With the COVID-19 pandemic growing against the backdrop of a presidential election, investors are understandably anxious. Incumbent Donald Trump and challenger Joe Biden have considerably different ideas about how the economy should be managed, just as both major political parties have their own ideas about responding to the coronavirus.
In situations such as this, the smart investing decision isn't taking calculated risks on post-election winners and losers. Rather, the smart move is simply to step into stocks that dish out reliable income regardless of the environment. Here are three such dividend stocks to consider, each currently yielding more than 5%.
Dividend yield: 6.4%
Most insurance stocks have suffered of late, with investors broadly fearing the pandemic is prompting unexpectedly high payouts. Prudential Financial (NYSE:PRU) has been no exception to this headwind. Although up since March's low, shares of this life and health insurer are still down more than 30% from February's pre-COVID peak. The company hasn't offered much in the way of specifics as to its COVID-related costs, but it did suggest it would see operating income lowered by $70 million for every 100,000 coronavirus deaths. It also indicated during its second-quarter earnings call that COVID-19 mortalities would cost the company around $55 million.
Despite the tragic death toll from the virus, investors appeared to be expecting far more troubling numbers.
Largely overlooked during (and even after) the stock's steep sell-off are the strange, surprising upsides of the coronavirus pandemic. Shutdowns and other slowdowns, for instance, were projected to reduce the company's travel and entertainment expenses by $30 million during the third quarter that ended in September. The company further noted last month that the pandemic has prompted record-breaking interest in life insurance, with 36% of Americans now saying they intend to purchase coverage within the coming 12 months.
Point being, the knee-jerk selling of Prudential shares during the early days of the pandemic in the U.S. was rooted in more fear than was merited. Even after a rough second quarter, the insurer's per-share operating income of $1.85 was still more than enough to cover the quarterly dividend payout of $1.10. The mathematics may have even improved in the meantime, bolstering the potential of this already undervalued stock.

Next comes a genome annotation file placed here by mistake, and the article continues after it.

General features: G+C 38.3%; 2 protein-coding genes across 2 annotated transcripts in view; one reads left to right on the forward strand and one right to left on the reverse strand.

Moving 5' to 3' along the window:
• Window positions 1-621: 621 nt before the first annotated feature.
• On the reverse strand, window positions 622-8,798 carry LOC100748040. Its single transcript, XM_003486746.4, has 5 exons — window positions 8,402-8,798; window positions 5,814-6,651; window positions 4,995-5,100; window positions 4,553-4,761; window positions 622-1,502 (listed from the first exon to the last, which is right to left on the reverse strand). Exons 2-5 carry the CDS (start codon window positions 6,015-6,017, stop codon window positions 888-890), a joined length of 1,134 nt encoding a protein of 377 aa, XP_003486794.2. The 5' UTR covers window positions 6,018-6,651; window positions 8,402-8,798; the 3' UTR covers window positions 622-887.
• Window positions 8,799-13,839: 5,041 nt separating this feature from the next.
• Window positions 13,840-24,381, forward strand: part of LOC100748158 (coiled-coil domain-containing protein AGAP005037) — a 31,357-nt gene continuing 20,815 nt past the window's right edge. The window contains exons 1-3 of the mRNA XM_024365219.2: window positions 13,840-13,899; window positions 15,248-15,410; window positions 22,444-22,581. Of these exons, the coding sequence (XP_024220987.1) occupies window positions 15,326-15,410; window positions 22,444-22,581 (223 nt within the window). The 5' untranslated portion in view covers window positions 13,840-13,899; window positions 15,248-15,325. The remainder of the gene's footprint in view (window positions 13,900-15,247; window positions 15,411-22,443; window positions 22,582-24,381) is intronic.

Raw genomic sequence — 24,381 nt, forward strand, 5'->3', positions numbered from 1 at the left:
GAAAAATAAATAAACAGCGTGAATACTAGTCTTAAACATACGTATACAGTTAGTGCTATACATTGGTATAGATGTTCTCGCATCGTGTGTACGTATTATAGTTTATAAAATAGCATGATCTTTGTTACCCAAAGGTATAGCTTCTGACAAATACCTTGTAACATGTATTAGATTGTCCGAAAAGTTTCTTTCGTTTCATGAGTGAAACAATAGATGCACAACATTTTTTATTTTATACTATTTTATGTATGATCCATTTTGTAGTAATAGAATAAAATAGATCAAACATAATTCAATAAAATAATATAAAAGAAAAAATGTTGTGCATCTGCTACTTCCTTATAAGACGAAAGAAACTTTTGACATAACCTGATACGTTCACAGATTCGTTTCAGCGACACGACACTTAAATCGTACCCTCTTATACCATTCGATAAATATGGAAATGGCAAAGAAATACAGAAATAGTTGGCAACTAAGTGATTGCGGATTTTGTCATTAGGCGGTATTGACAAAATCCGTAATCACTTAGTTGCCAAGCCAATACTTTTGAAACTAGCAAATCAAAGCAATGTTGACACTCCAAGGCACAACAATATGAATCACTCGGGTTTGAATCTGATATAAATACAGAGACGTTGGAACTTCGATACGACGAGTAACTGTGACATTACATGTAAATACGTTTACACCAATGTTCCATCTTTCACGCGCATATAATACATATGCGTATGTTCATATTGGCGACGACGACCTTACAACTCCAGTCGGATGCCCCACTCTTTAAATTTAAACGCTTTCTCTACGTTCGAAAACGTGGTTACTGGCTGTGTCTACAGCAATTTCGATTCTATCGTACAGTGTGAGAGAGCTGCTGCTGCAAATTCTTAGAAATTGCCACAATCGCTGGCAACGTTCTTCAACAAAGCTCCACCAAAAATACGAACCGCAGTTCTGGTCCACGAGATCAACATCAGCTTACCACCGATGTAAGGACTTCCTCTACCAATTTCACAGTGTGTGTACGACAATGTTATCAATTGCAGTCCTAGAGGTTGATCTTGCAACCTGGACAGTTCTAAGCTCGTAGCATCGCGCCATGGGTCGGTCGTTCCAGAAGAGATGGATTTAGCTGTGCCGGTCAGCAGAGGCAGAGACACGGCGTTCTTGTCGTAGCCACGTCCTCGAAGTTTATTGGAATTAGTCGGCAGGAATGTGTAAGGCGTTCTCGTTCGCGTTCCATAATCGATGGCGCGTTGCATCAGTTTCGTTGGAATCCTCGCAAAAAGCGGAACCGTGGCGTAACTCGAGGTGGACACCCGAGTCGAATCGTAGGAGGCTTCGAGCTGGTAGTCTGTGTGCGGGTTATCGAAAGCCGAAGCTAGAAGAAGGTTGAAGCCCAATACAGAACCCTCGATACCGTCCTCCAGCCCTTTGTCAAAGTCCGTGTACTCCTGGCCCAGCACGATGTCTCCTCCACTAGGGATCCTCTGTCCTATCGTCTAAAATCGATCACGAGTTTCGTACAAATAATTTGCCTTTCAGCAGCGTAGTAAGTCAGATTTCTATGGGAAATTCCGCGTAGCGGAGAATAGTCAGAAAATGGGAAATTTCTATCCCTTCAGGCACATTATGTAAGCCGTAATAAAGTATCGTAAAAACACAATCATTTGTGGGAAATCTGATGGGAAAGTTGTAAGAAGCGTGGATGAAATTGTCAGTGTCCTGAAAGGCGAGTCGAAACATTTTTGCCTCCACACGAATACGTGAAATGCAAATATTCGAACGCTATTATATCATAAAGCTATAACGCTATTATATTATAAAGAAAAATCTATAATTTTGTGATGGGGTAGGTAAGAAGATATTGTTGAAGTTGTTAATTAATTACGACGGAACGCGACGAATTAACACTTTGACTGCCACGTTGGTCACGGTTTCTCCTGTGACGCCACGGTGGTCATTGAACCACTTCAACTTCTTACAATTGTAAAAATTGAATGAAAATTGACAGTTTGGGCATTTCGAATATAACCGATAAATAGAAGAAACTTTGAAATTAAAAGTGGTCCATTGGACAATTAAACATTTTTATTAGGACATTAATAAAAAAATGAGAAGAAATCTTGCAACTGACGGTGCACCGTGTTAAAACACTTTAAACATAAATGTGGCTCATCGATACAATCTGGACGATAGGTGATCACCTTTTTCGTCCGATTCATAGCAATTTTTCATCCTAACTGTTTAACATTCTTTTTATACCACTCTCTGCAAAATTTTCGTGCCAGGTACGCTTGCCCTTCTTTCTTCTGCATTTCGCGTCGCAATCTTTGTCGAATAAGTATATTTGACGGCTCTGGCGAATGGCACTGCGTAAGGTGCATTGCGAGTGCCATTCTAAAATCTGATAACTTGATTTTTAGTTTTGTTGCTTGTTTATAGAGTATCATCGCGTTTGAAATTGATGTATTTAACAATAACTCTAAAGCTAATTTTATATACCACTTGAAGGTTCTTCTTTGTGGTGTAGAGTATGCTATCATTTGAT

Dividend yield: 5.8%
Utility stocks generally make for great dividend investments for an obvious reason: Consumers may skip a vacation or postpone the purchase of a new car, but they do whatever it takes to keep the lights on and the water running. That reliable bill-paying funds the reliable income stream that in turn funds reliable payouts.
Enter PPL Corp. (NYSE:PPL), which has not missed a quarterly payout since 1946 and has raised its dividend every year since 2000. Better still, it can afford to reliably pay them. Of the $4.85 it's earned over the course of the prior two fiscal years, only $3.27 of it has been consumed by cash dividends. After adjustments, this year's payout ratio is shaping up with a similar degree of breathing room. In other words, this utility company can reliably afford to return cash to shareholders.
The market seemed to forget about this long-term resiliency earlier this year. Between February's peak and March's low, PPL shares lost half of their value. Even with the rebound in the meantime, the stock is trading 20% below its pre-coronavirus highs, explaining the oddly high dividend yield of 5.8%. That pricing ultimately underestimates the utility company's prospects, opening a window of opportunity for investors willing to crawl through it.
Dividend yield: 5.7%
Like so many other stocks, Huntington suffered greatly in the early days of the coronavirus pandemic. Bank stocks -- and regional banks in particular -- took on more than their fair share of water, as plunging interest rates threatened already thin profit margins on what little lending business banks would have been able to do in the midst of shutdowns, and in the face of economic weakness. While up on the order of 50% from April's low, Huntington's stock is still down 26% from its February high.
Now that the dust has started to settle, it's becoming clear that banks and consumers are still connecting to make and take new loans. In fact, Huntington CEO Stephen Steinour commented during last week's third-quarter earnings call that in the past two quarters alone, the bank made about as many mortgage loans as it did in the entirety of 2019. Total revenue grew 5% during Q3, and the bank anticipates 7% to 8% year-over-year top-line growth for the quarter now under way.
The company is using this strength as an opportunity to increase the amount of cash it's returning to Huntington shareholders. Although the Federal Reserve has extended its third quarter cap on banks' dividends into the the quarter now under way, Steinour is already eyeing the time when these caution-minded limitations are likely to be lifted. He explained during last week's conference call "we are seeking approval and expect to increase our capital return to shareholders in 2021." Steinour also said he's more interested in buybacks than raising the dividend, although both help boost the stock's value and Huntington is already paying out well above the banking industry's average yield.